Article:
Ah, clothing, yes! I don’t know what to tell you.. I’m no fashion expert but I did think about people sat in their kitchens and living rooms answering calls wearing full dress up suits and similar. I have none of that and in all honesty it wouldn’t represent who I am – so I’ve gone for something simple!

I had a yellow blouse with short sleeves that makes me happy and a pair of jeans, though noone could tell 😛. For some other ones I wore a nice wool sweater on or a long sleeve shirt + jeans of course. Nothing with text on it. Nothing with memes. But casual at the same time 😛 What did other people wear? The same as me, I’d say. Comfortable and nice clothes you’d normally wear at home, nothing fancy, nothing spectacular or fancy, but you got to make yourself look decent – no dressing gowns!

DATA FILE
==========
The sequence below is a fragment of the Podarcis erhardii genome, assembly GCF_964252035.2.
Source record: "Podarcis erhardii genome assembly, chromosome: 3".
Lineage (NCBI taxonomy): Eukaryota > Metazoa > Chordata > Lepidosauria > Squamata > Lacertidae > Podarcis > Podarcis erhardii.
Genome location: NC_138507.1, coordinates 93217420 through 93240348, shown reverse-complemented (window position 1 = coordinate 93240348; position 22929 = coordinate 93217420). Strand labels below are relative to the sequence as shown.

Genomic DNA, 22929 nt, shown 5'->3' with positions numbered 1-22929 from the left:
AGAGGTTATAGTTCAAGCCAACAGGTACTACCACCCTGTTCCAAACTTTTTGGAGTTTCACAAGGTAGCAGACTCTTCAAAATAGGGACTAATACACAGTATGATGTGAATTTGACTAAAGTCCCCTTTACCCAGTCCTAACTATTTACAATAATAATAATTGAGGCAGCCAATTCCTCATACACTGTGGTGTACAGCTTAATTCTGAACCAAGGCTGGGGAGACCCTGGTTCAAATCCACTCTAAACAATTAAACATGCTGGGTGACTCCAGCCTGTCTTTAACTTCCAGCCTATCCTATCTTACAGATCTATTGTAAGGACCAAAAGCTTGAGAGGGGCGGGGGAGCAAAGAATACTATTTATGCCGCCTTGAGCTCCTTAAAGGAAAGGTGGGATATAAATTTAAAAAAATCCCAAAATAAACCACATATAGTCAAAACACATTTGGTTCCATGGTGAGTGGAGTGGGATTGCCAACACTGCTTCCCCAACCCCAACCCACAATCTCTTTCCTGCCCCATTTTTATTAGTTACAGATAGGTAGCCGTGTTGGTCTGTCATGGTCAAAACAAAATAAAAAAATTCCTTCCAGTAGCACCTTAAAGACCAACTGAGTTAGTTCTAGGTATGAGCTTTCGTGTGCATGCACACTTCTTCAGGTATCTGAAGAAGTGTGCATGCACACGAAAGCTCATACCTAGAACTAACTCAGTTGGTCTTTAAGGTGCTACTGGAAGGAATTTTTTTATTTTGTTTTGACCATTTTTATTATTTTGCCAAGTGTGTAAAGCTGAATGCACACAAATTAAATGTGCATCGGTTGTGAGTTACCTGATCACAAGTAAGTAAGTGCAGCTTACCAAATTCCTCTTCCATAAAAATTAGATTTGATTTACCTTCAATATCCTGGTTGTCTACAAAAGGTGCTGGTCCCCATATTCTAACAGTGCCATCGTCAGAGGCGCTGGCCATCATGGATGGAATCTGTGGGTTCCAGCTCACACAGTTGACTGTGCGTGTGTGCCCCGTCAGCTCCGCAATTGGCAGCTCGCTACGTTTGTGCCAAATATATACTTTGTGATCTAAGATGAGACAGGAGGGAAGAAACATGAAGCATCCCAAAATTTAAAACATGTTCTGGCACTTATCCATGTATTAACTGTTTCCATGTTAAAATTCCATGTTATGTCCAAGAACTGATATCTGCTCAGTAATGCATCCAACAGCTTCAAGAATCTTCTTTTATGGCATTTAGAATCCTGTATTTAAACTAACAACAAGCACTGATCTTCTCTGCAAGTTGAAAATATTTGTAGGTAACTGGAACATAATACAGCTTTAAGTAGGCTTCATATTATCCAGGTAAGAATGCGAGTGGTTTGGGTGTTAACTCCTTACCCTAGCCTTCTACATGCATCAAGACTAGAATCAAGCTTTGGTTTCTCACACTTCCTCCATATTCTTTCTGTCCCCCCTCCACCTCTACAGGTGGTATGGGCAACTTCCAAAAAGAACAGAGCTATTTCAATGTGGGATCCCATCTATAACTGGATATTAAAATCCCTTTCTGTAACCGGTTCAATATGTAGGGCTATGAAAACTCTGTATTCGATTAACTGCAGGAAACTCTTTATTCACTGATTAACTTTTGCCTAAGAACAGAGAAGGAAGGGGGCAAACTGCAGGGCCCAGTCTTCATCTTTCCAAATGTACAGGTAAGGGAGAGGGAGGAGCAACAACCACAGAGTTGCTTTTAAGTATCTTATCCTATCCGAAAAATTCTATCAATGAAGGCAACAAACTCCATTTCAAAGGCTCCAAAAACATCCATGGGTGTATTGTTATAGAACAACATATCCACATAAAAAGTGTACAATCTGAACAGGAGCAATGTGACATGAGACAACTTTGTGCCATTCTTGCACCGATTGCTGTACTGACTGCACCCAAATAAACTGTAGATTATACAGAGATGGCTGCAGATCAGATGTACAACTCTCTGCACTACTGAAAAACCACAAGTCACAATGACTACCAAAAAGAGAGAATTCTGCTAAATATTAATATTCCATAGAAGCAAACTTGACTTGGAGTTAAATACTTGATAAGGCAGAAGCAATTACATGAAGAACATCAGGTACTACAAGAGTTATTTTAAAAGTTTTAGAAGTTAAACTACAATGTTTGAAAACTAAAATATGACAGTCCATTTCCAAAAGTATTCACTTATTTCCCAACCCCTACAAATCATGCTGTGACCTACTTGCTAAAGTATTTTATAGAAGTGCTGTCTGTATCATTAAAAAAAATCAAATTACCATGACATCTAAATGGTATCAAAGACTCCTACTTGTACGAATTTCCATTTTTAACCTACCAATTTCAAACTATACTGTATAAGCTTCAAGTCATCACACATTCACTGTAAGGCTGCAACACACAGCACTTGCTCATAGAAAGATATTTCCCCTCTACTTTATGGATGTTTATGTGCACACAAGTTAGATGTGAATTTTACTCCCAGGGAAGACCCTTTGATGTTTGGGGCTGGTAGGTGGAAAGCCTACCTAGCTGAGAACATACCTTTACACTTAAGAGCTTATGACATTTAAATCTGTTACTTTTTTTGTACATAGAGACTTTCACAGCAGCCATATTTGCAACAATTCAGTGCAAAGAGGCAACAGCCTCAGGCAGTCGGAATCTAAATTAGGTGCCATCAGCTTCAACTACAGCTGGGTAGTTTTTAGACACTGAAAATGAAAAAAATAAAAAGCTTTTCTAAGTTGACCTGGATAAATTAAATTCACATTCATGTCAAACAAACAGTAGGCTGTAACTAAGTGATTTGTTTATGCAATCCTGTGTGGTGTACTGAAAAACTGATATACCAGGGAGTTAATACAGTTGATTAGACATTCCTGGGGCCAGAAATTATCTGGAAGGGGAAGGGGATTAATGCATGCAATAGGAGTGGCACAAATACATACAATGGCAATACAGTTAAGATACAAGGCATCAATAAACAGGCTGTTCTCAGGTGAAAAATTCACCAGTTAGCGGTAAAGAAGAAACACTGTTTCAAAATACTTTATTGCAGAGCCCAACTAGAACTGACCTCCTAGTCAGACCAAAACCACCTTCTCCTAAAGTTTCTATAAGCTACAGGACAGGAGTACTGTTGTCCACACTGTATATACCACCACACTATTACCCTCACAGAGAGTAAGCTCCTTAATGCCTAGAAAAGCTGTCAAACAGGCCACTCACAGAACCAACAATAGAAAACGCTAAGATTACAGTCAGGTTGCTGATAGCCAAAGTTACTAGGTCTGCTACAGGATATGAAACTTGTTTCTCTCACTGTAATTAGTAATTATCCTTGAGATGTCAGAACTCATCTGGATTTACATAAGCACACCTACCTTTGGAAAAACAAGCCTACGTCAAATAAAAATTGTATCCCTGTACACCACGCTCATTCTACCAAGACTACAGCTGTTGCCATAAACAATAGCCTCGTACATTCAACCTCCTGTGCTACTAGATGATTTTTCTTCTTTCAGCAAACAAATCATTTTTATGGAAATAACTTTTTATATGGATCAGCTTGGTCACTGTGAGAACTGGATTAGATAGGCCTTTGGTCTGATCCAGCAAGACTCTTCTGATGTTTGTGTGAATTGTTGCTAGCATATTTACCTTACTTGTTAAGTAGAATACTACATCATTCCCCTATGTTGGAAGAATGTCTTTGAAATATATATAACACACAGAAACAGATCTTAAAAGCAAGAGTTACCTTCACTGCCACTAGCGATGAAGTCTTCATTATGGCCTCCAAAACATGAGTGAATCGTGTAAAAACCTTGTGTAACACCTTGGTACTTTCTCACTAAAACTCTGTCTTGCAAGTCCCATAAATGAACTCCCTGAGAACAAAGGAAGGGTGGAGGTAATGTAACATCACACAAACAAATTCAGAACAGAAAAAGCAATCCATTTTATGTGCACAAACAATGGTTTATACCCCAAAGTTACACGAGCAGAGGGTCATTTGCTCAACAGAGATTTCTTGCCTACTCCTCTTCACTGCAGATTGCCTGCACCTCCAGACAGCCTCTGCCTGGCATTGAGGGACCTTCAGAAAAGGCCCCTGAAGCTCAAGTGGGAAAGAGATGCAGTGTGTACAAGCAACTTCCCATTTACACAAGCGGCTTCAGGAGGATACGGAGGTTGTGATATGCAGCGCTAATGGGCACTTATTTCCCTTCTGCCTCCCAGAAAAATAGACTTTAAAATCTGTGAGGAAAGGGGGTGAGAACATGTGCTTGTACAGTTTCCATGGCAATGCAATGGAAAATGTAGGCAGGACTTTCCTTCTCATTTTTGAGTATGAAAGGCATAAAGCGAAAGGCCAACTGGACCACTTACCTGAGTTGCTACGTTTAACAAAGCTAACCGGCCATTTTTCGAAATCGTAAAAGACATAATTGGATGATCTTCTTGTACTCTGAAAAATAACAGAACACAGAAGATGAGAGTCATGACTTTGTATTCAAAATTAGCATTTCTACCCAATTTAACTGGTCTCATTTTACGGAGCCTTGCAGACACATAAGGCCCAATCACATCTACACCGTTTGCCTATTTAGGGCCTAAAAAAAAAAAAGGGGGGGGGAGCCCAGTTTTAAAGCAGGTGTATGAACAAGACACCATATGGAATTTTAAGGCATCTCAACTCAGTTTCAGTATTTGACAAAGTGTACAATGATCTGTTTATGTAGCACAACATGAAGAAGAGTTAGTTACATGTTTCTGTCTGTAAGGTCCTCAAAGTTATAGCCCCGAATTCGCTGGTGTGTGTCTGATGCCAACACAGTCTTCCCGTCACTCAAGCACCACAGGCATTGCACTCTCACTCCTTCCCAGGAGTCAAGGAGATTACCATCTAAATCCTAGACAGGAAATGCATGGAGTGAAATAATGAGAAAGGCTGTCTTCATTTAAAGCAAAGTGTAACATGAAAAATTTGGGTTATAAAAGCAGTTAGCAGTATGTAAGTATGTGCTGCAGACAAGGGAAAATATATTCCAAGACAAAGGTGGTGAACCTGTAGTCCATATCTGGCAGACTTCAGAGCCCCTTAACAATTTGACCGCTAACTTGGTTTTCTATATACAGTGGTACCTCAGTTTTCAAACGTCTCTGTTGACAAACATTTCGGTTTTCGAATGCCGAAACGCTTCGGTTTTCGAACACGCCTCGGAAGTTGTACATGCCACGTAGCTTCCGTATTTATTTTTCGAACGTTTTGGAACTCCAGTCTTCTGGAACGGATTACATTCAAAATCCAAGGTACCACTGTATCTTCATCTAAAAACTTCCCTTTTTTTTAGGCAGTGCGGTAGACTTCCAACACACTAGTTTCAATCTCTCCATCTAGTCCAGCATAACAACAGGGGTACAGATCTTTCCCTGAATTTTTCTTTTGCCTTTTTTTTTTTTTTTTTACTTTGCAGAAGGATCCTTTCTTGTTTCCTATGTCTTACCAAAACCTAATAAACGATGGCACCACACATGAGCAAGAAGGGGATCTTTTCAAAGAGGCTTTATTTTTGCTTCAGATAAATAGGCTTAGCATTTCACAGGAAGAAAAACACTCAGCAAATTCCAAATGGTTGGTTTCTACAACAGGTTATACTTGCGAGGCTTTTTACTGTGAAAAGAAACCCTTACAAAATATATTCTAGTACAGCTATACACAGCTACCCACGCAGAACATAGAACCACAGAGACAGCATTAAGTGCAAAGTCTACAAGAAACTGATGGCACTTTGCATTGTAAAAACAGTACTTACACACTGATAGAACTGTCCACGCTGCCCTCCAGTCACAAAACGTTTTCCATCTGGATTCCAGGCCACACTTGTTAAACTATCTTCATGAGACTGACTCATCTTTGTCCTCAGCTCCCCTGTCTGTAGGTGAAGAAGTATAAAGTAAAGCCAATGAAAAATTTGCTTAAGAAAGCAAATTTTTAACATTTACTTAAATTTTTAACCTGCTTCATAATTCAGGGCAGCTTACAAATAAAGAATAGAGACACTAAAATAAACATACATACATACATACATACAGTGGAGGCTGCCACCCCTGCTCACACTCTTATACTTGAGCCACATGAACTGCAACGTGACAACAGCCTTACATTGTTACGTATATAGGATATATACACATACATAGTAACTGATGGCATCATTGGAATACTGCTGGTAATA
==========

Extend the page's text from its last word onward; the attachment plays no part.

How did it look on Zoom/Hangouts vs in person?

I was very nervous to start with as it was a new experience but after a while it didn’t seem so different. I had recently bought a new cam/mic set up and felt paranoid every time I’d join a call in case I didn’t ‘select’ them as input/outputs.

To help myself be a bit less nervous I’d write up a list of questions I had and made sure I have a pen near me so I can be spinning it around and playing with it as a form of distraction so that I can form actual words later 😛

Can you remember your pre-covid interviews? What kind of things have you been applying for during lockdown and how did it go for you?

If you’re just getting ready to take over the world of tech, my article on Psychological Safety in tech teams might be of use to you💛

Get in touch over Instagram and let’s have a chat!

Until then, stay safe 💛